Major Hospitals pay Fee to terminate McDonald’s Lease, 10 Years Early

Allina Health, a nonprofit health care group with 13 hospitals and 90 clinics in Minnesota and Wisconsin, says it’s terminating its relationship with McDonald’s and removing sugary beverages and fried foods from hospital cafeterias.

The move is part of an initiative called “Choose Healthy” that the health care group hopes will help both patients and staff to lead healthier lifestyles.

“As an organization focused on health, it is our responsibility to model and encourage healthy choices,” Dr. Penny Wheeler, Allina’s president and chief executive told the Star Tribune.

Hospitals like Abbott Northwestern in Minneapolis, managed by Allina Health, have been under pressure from health advocacy groups to evict McDonald’s and the unhealthy vending and cafeteria options for some time. According to the Star Tribune, Abbott has been home to McDonald’s for more than 25 years.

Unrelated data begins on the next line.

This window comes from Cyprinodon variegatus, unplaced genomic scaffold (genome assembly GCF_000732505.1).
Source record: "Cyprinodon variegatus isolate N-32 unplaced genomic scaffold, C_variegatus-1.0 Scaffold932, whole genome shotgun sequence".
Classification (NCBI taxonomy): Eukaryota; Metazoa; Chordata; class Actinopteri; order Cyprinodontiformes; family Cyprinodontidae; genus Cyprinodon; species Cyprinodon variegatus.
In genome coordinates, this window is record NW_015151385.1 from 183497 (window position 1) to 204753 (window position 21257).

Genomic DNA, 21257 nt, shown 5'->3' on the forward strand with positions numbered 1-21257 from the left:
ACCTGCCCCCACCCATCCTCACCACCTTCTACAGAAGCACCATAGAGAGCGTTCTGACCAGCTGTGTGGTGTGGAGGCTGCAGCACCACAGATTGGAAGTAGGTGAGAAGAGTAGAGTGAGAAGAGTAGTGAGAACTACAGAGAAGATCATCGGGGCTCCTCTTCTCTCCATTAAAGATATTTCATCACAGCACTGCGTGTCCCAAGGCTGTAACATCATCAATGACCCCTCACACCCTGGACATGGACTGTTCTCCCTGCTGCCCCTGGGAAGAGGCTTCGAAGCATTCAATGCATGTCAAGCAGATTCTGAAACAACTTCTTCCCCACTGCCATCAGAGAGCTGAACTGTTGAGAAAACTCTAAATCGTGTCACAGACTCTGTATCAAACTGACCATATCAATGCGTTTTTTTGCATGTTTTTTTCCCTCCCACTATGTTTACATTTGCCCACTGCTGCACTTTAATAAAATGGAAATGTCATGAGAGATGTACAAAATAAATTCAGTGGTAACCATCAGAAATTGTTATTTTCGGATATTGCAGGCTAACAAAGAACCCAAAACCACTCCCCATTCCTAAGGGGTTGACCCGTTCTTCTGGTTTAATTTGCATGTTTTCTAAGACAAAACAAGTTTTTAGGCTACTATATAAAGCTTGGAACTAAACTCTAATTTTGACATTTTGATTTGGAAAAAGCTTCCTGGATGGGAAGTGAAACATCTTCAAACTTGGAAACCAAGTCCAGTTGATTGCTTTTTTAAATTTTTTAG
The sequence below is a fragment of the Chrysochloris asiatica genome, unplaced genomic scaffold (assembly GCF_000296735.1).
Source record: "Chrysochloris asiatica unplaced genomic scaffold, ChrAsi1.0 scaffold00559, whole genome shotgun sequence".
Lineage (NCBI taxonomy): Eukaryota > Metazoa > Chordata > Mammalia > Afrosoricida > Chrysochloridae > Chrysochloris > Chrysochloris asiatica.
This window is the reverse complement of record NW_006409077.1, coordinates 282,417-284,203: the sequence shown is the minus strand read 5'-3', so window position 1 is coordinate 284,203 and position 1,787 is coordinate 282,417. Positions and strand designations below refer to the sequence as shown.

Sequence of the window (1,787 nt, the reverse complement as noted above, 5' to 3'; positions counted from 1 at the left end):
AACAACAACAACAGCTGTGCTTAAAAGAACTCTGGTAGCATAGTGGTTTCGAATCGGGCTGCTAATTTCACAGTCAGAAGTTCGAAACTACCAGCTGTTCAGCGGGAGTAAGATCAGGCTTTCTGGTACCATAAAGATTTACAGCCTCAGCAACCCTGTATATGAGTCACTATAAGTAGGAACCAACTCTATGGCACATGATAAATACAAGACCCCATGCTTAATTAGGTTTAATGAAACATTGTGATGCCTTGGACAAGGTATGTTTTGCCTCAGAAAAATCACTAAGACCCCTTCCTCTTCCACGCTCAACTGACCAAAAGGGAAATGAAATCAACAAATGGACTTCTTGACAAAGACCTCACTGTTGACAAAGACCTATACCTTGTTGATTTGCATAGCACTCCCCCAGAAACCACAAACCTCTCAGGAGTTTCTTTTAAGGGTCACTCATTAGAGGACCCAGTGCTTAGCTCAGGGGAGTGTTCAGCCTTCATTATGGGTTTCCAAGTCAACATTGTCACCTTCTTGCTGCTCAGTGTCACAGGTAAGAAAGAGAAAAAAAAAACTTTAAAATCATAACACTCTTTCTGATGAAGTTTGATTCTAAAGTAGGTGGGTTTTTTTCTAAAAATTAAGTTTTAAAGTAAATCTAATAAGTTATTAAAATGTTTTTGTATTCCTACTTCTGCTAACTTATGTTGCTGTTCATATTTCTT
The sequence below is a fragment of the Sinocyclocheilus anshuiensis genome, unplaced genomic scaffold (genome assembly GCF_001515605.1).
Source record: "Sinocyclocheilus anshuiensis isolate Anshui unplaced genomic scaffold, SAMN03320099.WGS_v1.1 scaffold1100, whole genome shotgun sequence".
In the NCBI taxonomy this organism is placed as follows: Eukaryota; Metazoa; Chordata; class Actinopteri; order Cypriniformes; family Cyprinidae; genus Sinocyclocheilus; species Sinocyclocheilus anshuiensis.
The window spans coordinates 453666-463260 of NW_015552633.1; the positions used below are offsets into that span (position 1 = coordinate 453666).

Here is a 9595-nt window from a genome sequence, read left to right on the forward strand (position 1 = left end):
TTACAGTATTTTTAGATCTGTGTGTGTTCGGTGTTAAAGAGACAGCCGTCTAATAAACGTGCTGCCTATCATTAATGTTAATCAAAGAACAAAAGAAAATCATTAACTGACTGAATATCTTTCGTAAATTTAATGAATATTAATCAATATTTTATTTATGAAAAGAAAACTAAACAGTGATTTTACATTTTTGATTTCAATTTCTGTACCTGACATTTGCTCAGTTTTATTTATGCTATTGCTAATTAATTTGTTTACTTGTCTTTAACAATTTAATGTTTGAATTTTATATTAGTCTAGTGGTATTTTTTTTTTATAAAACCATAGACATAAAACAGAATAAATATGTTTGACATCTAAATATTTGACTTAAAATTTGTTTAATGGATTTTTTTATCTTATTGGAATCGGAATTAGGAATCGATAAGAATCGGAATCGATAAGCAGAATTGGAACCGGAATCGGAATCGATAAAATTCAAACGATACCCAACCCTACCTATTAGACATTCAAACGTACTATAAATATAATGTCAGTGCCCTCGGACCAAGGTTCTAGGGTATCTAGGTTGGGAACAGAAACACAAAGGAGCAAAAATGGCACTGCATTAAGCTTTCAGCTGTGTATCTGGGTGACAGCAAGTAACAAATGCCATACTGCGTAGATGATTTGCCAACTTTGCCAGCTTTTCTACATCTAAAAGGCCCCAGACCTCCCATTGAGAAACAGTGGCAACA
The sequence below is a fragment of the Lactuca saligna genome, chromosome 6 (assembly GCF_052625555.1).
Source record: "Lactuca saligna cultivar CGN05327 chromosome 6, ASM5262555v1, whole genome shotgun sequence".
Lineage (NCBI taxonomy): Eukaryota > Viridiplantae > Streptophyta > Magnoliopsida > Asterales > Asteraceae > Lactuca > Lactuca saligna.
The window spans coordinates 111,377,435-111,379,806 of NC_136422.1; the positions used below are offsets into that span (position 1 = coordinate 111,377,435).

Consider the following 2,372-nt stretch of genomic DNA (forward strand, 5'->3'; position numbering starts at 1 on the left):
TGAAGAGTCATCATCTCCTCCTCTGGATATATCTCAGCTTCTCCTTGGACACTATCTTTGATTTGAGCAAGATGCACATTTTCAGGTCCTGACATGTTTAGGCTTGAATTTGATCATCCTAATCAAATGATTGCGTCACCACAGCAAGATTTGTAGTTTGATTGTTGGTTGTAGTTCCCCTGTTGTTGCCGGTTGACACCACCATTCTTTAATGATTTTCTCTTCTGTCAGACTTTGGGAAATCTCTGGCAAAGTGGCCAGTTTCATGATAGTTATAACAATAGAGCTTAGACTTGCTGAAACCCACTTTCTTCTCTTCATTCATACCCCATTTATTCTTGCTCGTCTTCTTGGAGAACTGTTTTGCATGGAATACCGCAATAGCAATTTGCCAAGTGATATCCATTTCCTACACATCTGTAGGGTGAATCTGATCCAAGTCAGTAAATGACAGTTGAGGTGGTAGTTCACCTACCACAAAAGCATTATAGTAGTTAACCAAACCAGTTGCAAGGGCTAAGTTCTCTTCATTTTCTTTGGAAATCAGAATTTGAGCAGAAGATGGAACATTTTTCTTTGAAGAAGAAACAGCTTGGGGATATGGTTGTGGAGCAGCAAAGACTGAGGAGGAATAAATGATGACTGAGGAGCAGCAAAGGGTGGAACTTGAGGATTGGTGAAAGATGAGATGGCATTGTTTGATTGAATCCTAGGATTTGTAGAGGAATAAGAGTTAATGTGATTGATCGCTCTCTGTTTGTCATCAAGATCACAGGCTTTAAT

McDonald’s even tweaked its menu at the hospital location to offer healthier options including oatmeal, salads, yogurt, and fruit. Its Ronald McDonald Houses—the charitable arm of the franchise that houses patients undergoing long-term treatments—has also contributed millions of dollars to the Twin Cities region locations.

But in the end, it wasn’t enough for the health care operation to look past the connection between fast foods and sugary beverages pedaled by McDonald’s and the increasing rise in obesity, diabetes, heart disease, and other diet-related illnesses. Allina Health terminated its lease with McDonald’s ten years before it expired, even paying for the early termination.

Minnesota Commissioner of Health Dr. Ed Ehlinger applauded the decision in a statement, “Deep-fried foods and sugar-sweetened drinks have little nutritional value,” he said, “and Allina Health’s elimination of these foods and beverages, along with the introduction of a greater variety of healthy options, sends a strong and positive message to patients, employees, and the broader community.”


Allina Health’s decision mirrors a growing trend in hospital food getting health makeovers. In August, Organic Authority reported on several hospitals developing relationships with local farmers and some even building their own greenhouses to grow healthy fruits and vegetables for use in cafeterias and for patient meals.


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